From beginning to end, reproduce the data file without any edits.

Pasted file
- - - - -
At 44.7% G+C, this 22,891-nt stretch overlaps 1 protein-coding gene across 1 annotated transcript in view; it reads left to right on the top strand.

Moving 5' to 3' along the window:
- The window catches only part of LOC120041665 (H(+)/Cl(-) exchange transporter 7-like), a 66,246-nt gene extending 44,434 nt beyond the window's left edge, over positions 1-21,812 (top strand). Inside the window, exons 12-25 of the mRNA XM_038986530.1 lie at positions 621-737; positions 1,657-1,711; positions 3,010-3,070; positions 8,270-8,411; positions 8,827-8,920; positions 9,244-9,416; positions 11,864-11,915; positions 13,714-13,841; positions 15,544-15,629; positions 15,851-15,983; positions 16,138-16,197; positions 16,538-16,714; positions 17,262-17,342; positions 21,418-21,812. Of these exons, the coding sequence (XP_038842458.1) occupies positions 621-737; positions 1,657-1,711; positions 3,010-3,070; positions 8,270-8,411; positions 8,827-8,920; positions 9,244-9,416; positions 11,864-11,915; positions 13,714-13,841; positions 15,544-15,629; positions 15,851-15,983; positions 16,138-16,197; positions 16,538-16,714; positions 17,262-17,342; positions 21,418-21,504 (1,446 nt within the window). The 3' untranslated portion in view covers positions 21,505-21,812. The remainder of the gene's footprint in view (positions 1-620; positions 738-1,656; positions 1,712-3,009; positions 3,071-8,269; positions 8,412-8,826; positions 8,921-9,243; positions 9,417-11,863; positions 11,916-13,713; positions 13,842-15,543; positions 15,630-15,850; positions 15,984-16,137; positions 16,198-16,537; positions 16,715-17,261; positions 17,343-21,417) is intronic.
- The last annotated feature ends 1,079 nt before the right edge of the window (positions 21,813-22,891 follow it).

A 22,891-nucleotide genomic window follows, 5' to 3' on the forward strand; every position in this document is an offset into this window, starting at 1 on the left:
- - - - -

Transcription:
At 44.7% G+C, this 22,891-nt stretch overlaps 1 protein-coding gene across 1 annotated transcript in view; it reads left to right on the top strand.

Moving 5' to 3' along the window:
- The window catches only part of LOC120041665 (H(+)/Cl(-) exchange transporter 7-like), a 66,246-nt gene extending 44,434 nt beyond the window's left edge, over positions 1-21,812 (top strand). Inside the window, exons 12-25 of the mRNA XM_038986530.1 lie at positions 621-737; positions 1,657-1,711; positions 3,010-3,070; positions 8,270-8,411; positions 8,827-8,920; positions 9,244-9,416; positions 11,864-11,915; positions 13,714-13,841; positions 15,544-15,629; positions 15,851-15,983; positions 16,138-16,197; positions 16,538-16,714; positions 17,262-17,342; positions 21,418-21,812. Of these exons, the coding sequence (XP_038842458.1) occupies positions 621-737; positions 1,657-1,711; positions 3,010-3,070; positions 8,270-8,411; positions 8,827-8,920; positions 9,244-9,416; positions 11,864-11,915; positions 13,714-13,841; positions 15,544-15,629; positions 15,851-15,983; positions 16,138-16,197; positions 16,538-16,714; positions 17,262-17,342; positions 21,418-21,504 (1,446 nt within the window). The 3' untranslated portion in view covers positions 21,505-21,812. The remainder of the gene's footprint in view (positions 1-620; positions 738-1,656; positions 1,712-3,009; positions 3,071-8,269; positions 8,412-8,826; positions 8,921-9,243; positions 9,417-11,863; positions 11,916-13,713; positions 13,842-15,543; positions 15,630-15,850; positions 15,984-16,137; positions 16,198-16,537; positions 16,715-17,261; positions 17,343-21,417) is intronic.
- The last annotated feature ends 1,079 nt before the right edge of the window (positions 21,813-22,891 follow it).

A 22,891-nucleotide genomic window follows, 5' to 3' on the forward strand; every position in this document is an offset into this window, starting at 1 on the left: